How to fire someone legally, socially and remotely

'It's important to follow a process that’s inherently human'

How to fire someone legally, socially and remotely

In this remote world it’s normal to be hired and fired without ever having met your manager face-to-face. Global talent pools and WFH models means that we’re often not in the same time zones as our teams let alone the same building. As such, employers need to be mindful of their policies to ensure that any termination procedures are both legally compliant and ethically sound.

“It’s important to follow a process that’s inherently human,” says Robert Stone, chief people officer at Wunderman Thompson. “You should be following the same process if you're having to make redundancies in person, however the consultation period and delivery of these conversations is really important.”

Remember, just because we’re sitting behind a screen doesn’t mean the legal format changes, or that there’s any excuse for rudeness.

Remember, even if you’re firing someone remotely, you still need to follow the same procedures as you would if you were in person. Just because we’re sitting behind a screen doesn’t mean the legal format changes  - or that there’s any excuse for rudeness.

“Treat the employee with respect,” says Lorenzo Lisi, partner at Aird and Berlis. “Ensure you have the termination letter at hand and that the correct people are in the call. In regards to the letter, you need to consider how you’re going to get that to them after the call. Will you mail it to them? Will you send an email? It’s also important to think about any severance packages or payments you need to make following the termination.”

Decide who should be on the call

Lisi recommends having more than one member of management on that call – and go easy with the recordings.

“I’m not a fan of recoding these meetings,” he says. “I think it juts amps up the tension. However, you should be aware that the employee is potentially recording the call. So stick to your script and address all the issues you would normally bring up if you were face-to-face with the employee.”

It’s about adhering to the process. In remote work, where everyone’s communicating via screens, it can be easy to lose out on that human touch. In dealing with something as sensitive as terminations, employers can’t afford to go in all guns blazing. People are likely even more stressed out and anxious in WFH set ups, so be aware of their feelings and the potential ramifications of being too heavy handed.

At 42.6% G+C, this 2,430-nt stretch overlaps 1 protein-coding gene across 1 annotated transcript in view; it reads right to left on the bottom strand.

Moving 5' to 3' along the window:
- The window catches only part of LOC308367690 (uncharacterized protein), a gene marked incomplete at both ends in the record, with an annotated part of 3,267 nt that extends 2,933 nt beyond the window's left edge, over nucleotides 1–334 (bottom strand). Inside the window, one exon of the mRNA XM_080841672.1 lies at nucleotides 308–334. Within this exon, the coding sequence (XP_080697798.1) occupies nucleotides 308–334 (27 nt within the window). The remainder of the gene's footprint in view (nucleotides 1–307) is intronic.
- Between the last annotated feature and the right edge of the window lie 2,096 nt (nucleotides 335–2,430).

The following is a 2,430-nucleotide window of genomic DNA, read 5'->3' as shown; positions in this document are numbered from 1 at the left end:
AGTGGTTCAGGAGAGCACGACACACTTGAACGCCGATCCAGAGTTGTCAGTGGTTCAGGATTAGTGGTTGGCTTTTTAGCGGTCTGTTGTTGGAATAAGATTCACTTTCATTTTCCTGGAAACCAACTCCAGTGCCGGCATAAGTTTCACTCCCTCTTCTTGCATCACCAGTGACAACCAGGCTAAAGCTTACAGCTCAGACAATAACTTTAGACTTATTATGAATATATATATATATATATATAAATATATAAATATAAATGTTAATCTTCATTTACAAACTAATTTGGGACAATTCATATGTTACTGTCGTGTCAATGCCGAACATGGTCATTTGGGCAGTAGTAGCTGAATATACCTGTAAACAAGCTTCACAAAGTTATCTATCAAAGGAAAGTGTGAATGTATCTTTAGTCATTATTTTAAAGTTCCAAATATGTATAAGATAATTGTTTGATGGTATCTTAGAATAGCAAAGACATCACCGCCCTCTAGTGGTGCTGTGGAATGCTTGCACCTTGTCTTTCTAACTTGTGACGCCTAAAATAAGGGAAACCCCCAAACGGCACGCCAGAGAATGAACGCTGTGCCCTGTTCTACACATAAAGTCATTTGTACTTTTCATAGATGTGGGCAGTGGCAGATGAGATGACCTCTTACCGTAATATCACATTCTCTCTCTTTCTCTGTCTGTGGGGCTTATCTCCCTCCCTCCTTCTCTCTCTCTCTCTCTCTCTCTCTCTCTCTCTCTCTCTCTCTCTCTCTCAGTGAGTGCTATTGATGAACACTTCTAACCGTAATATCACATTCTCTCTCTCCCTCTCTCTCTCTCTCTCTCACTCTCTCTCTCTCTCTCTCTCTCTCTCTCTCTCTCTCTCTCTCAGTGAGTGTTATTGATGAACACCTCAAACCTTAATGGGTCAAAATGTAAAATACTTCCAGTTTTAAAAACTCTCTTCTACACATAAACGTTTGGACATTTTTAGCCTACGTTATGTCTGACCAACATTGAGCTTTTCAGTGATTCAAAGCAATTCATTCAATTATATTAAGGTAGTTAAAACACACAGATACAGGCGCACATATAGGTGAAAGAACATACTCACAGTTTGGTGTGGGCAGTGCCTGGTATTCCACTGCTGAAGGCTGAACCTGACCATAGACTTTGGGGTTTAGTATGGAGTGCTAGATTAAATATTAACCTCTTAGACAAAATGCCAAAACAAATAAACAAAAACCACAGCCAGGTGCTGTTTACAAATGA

It’s important to “consider the room”, so to speak. When you’re terminating an employee, it’s absolutely essential that the meeting is being handled by someone who has a direct relationship with them. All too often senior managers decides to hop on the call and carry out the firings themselves – thinking this shows leadership. It doesn’t. It simply undermines HR’s position and makes the whole experience very cold and uncomfortable for the worker.

“I have a strong view on who should be having these difficult conversations and believe that it should always be the direct line manager with support from HR,” says Stone. “The stories of CEOs and executives hosting mass redundancies over teams they have no relationship or connection to is really wrong. Every employee deserves the time and opportunity to have a detailed and in-depth conversation with someone that they know or are comfortable with.”

Dealing with emotional reactions

As you’d expect, employees often become distressed during these meetings – and oftentimes the firing comes as a complete surprize. A report from Forbes found that 87% of employees who’ve been fired said there was no indication of what was about to happen. What’s more, 59% said they’d not received a performance review leading up to the call. There’s a sense from management that an employee “expects” to be fired – but in reality, they’re often blindsided by it. As such, it’s important to be cognizant of high emotions during the call.

“If they become upset during the meeting, give the employee some time to compose themselves,” says Lisi. “End the meeting, and let them compose themselves. Don’t insist that they stay on the call or intimidate them in any way.”

Following up with support

And remember, even after the call ends your duties as an employer don’t. You need to follow up with the terminated employee, check-in with them and see how they’re doing. It might be necessary for you to offer some counselling or guidance sessions to protect their wellbeing.

“I still believe that once the consultation has begun, businesses should offer the potentially impacted employees the opportunity to have further conversations face-to-face with a support person present,” says Stone. “It’s important to give impacted employees options to ensure they’re feeling as comfortable and supported as possible.”

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